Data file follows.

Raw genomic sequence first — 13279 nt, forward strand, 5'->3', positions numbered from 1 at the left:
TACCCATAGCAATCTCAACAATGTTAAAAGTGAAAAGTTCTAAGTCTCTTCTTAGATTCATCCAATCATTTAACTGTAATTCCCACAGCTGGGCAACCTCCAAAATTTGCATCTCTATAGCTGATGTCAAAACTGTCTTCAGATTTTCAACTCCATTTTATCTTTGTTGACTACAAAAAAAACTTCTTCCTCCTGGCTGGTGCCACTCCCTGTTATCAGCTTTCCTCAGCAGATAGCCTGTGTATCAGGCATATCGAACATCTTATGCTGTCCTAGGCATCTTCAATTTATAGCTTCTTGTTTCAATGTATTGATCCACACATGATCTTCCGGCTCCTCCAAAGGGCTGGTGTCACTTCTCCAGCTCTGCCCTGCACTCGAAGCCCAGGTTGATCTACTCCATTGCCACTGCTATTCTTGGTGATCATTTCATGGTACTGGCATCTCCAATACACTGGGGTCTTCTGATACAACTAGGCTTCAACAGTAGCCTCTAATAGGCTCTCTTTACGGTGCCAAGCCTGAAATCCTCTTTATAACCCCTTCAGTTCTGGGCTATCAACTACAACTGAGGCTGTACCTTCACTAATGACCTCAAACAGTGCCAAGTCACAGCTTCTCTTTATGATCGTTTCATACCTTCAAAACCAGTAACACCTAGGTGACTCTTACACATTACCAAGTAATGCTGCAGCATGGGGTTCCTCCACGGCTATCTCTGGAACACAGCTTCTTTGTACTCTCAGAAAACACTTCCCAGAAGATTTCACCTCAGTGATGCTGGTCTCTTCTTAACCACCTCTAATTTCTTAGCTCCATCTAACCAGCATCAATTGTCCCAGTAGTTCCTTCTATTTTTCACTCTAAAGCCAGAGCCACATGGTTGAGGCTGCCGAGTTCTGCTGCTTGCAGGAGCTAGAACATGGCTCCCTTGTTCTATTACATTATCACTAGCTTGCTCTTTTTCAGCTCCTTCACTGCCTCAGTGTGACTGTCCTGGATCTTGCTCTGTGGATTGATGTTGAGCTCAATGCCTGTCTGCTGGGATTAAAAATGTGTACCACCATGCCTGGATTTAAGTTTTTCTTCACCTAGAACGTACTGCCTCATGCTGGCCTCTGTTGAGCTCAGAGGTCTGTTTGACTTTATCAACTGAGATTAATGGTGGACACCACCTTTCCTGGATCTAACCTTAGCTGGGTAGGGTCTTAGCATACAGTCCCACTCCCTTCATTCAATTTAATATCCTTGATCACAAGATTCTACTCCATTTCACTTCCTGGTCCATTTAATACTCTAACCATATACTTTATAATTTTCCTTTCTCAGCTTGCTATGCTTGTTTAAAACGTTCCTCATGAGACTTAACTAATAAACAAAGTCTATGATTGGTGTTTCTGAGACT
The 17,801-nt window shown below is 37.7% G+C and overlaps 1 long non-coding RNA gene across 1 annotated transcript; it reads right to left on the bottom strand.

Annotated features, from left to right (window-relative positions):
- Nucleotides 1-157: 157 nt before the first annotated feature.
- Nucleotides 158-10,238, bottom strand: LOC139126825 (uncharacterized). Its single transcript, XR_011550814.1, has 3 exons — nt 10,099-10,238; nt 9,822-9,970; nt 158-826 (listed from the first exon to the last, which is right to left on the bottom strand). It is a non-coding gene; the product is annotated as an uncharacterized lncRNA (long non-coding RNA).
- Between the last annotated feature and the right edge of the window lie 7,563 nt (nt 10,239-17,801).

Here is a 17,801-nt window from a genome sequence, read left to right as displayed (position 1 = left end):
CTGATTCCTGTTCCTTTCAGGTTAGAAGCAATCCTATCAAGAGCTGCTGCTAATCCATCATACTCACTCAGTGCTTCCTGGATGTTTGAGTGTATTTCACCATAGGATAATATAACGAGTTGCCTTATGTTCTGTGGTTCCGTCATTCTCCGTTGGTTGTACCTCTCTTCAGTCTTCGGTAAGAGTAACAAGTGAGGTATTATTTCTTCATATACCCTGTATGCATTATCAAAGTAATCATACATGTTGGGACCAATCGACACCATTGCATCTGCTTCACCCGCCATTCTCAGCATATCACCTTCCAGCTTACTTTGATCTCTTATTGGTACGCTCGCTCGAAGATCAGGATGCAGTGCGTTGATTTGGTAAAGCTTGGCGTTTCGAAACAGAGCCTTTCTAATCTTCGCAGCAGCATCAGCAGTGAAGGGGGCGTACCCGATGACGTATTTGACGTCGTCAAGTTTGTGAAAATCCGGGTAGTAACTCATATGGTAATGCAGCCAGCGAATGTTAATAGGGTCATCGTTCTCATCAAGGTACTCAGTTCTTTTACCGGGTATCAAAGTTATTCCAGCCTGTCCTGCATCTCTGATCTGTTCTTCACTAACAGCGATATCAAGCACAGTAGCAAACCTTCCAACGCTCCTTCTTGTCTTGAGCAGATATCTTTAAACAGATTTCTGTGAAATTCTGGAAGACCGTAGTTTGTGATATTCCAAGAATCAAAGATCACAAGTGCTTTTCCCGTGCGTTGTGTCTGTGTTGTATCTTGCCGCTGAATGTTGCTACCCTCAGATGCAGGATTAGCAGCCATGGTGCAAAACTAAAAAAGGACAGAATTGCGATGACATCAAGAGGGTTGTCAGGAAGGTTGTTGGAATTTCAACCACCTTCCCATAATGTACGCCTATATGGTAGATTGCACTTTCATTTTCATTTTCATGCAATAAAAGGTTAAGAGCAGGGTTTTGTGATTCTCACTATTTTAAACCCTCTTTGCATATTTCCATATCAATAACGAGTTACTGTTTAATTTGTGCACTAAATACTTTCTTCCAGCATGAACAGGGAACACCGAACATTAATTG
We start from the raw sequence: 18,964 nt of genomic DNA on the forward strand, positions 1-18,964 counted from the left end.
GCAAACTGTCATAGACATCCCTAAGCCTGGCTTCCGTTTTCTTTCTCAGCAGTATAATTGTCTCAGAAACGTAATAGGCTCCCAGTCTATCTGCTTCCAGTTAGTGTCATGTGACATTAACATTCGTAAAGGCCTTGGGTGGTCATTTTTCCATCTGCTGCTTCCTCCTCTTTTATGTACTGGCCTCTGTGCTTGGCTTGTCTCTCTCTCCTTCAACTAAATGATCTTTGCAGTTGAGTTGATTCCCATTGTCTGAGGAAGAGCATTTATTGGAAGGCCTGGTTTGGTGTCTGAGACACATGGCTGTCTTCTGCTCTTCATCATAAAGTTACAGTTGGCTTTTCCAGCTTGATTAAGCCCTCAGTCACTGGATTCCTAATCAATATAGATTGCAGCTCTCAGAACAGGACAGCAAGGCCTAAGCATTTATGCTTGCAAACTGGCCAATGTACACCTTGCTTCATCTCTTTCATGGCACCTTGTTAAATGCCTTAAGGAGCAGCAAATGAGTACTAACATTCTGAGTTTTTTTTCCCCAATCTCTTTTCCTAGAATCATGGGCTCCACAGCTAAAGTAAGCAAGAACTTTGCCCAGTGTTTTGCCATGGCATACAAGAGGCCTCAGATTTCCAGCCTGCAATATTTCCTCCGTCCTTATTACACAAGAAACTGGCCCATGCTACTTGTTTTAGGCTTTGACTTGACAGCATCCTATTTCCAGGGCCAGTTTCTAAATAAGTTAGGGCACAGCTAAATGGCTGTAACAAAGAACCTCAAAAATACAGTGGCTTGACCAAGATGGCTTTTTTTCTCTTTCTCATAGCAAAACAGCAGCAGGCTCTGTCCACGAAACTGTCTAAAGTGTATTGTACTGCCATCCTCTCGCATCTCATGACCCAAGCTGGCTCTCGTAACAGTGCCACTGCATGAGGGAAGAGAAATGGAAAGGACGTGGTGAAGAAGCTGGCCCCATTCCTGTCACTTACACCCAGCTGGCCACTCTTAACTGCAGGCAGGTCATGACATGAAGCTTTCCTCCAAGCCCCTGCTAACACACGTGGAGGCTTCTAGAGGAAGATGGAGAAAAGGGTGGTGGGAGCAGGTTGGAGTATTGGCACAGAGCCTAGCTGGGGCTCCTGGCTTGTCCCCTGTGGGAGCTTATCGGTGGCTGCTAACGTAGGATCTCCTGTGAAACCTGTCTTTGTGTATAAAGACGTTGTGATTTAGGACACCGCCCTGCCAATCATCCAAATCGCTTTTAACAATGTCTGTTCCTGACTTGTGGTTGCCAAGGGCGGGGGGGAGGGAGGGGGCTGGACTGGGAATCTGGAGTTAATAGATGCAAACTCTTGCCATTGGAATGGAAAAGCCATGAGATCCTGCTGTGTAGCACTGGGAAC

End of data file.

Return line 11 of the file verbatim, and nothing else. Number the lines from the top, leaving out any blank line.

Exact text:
GCAAACTGTCATAGACATCCCTAAGCCTGGCTTCCGTTTTCTTTCTCAGCAGTATAATTGTCTCAGAAACGTAATAGGCTCCCAGTCTATCTGCTTCCAGTTAGTGTCATGTGACATTAACATTCGTAAAGGCCTTGGGTGGTCATTTTTCCATCTGCTGCTTCCTCCTCTTTTATGTACTGGCCTCTGTGCTTGGCTTGTCTCTCTCTCCTTCAACTAAATGATCTTTGCAGTTGAGTTGATTCCCATTGTCTGAGGAAGAGCATTTATTGGAAGGCCTGGTTTGGTGTCTGAGACACATGGCTGTCTTCTGCTCTTCATCATAAAGTTACAGTTGGCTTTTCCAGCTTGATTAAGCCCTCAGTCACTGGATTCCTAATCAATATAGATTGCAGCTCTCAGAACAGGACAGCAAGGCCTAAGCATTTATGCTTGCAAACTGGCCAATGTACACCTTGCTTCATCTCTTTCATGGCACCTTGTTAAATGCCTTAAGGAGCAGCAAATGAGTACTAACATTCTGAGTTTTTTTTCCCCAATCTCTTTTCCTAGAATCATGGGCTCCACAGCTAAAGTAAGCAAGAACTTTGCCCAGTGTTTTGCCATGGCATACAAGAGGCCTCAGATTTCCAGCCTGCAATATTTCCTCCGTCCTTATTACACAAGAAACTGGCCCATGCTACTTGTTTTAGGCTTTGACTTGACAGCATCCTATTTCCAGGGCCAGTTTCTAAATAAGTTAGGGCACAGCTAAATGGCTGTAACAAAGAACCTCAAAAATACAGTGGCTTGACCAAGATGGCTTTTTTTCTCTTTCTCATAGCAAAACAGCAGCAGGCTCTGTCCACGAAACTGTCTAAAGTGTATTGTACTGCCATCCTCTCGCATCTCATGACCCAAGCTGGCTCTCGTAACAGTGCCACTGCATGAGGGAAGAGAAATGGAAAGGACGTGGTGAAGAAGCTGGCCCCATTCCTGTCACTTACACCCAGCTGGCCACTCTTAACTGCAGGCAGGTCATGACATGAAGCTTTCCTCCAAGCCCCTGCTAACACACGTGGAGGCTTCTAGAGGAAGATGGAGAAAAGGGTGGTGGGAGCAGGTTGGAGTATTGGCACAGAGCCTAGCTGGGGCTCCTGGCTTGTCCCCTGTGGGAGCTTATCGGTGGCTGCTAACGTAGGATCTCCTGTGAAACCTGTCTTTGTGTATAAAGACGTTGTGATTTAGGACACCGCCCTGCCAATCATCCAAATCGCTTTTAACAATGTCTGTTCCTGACTTGTGGTTGCCAAGGGCGGGGGGGAGGGAGGGGGCTGGACTGGGAATCTGGAGTTAATAGATGCAAACTCTTGCCATTGGAATGGAAAAGCCATGAGATCCTGCTGTGTAGCACTGGGAAC